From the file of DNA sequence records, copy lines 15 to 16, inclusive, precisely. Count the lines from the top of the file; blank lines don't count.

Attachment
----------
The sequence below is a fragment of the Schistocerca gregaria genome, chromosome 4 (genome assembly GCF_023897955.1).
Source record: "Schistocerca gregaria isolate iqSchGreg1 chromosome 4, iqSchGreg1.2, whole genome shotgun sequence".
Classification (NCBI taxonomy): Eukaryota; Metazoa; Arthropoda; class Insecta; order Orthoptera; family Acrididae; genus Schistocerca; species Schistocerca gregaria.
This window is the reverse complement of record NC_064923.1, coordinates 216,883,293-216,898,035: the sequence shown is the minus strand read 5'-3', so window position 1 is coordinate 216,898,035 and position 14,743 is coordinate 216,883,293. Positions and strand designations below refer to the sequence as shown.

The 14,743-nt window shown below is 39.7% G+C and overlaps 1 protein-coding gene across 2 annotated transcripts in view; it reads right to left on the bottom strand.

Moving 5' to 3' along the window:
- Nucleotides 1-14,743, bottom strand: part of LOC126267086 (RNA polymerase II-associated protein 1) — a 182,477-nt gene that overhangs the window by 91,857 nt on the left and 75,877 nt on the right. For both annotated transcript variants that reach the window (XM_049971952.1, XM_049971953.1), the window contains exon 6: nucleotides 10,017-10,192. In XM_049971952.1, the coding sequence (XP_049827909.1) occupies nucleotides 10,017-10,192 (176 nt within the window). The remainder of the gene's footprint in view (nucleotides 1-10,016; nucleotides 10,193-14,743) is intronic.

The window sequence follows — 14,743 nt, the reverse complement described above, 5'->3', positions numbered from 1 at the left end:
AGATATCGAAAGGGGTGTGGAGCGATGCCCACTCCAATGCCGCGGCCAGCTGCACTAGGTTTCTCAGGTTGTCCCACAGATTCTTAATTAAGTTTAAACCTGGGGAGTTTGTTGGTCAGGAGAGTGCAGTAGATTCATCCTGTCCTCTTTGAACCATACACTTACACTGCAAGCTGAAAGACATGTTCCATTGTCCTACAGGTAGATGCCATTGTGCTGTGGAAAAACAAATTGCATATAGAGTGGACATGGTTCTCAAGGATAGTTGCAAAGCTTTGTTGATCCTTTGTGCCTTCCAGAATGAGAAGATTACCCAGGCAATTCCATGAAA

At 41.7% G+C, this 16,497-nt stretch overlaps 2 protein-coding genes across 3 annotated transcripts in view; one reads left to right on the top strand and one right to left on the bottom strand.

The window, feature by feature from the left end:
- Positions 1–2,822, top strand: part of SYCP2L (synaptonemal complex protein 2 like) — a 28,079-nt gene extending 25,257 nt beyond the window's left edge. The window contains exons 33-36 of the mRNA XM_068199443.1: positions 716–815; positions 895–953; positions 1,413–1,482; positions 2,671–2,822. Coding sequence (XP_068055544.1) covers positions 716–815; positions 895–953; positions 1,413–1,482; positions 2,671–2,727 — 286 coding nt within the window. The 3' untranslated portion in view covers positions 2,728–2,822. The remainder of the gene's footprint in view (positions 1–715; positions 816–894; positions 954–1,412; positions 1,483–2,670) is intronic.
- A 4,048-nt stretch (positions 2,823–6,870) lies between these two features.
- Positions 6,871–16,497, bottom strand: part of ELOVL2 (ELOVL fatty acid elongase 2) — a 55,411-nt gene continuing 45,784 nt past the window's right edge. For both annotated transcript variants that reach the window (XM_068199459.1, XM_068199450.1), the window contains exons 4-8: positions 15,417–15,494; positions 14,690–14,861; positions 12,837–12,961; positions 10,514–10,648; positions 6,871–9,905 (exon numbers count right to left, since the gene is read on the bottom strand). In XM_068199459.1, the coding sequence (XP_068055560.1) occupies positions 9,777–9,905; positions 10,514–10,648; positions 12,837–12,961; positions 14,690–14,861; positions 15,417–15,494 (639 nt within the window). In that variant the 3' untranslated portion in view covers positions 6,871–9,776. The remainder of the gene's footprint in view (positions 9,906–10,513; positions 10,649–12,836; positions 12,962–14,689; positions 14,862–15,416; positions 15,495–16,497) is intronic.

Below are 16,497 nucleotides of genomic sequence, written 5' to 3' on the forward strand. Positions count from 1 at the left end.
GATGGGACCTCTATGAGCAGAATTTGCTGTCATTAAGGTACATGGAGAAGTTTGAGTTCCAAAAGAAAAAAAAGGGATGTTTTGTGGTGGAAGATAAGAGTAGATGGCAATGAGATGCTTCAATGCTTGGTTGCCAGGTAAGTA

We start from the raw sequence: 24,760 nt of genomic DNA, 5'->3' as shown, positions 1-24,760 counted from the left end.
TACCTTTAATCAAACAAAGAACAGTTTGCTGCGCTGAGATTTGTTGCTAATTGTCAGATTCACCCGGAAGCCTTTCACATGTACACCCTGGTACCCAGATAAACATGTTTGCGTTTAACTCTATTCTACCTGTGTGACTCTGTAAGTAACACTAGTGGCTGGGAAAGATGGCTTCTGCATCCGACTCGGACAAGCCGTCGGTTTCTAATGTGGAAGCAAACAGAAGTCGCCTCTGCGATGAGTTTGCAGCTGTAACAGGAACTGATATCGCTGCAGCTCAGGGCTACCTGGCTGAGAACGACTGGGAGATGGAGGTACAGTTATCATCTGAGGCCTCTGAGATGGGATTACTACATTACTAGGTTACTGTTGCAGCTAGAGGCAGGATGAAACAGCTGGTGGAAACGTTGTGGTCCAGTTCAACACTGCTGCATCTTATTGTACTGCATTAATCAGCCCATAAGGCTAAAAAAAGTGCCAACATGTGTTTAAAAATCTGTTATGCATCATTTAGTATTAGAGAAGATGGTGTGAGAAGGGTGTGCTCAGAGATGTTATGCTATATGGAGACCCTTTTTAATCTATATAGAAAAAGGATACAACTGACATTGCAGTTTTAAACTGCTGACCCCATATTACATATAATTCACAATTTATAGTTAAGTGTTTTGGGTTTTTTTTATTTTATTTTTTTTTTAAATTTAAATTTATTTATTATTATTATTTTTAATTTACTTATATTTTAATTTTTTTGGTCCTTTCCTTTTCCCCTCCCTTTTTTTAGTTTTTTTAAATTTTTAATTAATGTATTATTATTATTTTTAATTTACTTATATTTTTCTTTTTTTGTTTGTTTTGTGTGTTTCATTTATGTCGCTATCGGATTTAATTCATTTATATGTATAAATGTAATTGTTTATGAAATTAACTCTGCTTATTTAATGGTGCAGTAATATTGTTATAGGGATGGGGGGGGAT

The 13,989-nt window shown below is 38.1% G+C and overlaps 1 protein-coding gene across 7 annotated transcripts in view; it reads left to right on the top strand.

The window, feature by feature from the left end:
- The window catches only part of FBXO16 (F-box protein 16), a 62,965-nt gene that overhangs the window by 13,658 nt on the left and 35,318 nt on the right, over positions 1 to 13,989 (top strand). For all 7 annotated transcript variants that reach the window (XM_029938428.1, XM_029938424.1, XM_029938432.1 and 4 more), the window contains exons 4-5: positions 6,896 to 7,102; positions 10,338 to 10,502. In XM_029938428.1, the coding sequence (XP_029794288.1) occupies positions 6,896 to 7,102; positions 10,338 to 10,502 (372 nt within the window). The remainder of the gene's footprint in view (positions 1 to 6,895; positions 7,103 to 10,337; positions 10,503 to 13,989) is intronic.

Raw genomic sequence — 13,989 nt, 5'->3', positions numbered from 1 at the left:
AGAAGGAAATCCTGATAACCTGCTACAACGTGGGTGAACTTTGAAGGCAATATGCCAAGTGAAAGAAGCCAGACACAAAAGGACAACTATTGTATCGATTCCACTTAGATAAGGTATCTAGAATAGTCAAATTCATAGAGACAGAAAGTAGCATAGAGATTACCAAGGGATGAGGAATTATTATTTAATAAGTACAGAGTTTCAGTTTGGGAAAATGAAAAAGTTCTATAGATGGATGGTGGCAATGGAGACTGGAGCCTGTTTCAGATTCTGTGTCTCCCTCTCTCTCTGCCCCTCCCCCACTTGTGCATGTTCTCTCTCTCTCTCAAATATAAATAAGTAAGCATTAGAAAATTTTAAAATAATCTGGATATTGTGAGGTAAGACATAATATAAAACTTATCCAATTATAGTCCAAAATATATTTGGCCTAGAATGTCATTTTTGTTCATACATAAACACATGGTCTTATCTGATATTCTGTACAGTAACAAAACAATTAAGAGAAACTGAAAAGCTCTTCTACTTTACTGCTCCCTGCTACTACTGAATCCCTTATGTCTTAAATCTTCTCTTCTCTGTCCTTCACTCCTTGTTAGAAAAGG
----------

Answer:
Below are 16,497 nucleotides of genomic sequence, written 5' to 3' on the forward strand. Positions count from 1 at the left end.
GATGGGACCTCTATGAGCAGAATTTGCTGTCATTAAGGTACATGGAGAAGTTTGAGTTCCAAAAGAAAAAAAAGGGATGTTTTGTGGTGGAAGATAAGAGTAGATGGCAATGAGATGCTTCAATGCTTGGTTGCCAGGTAAGTA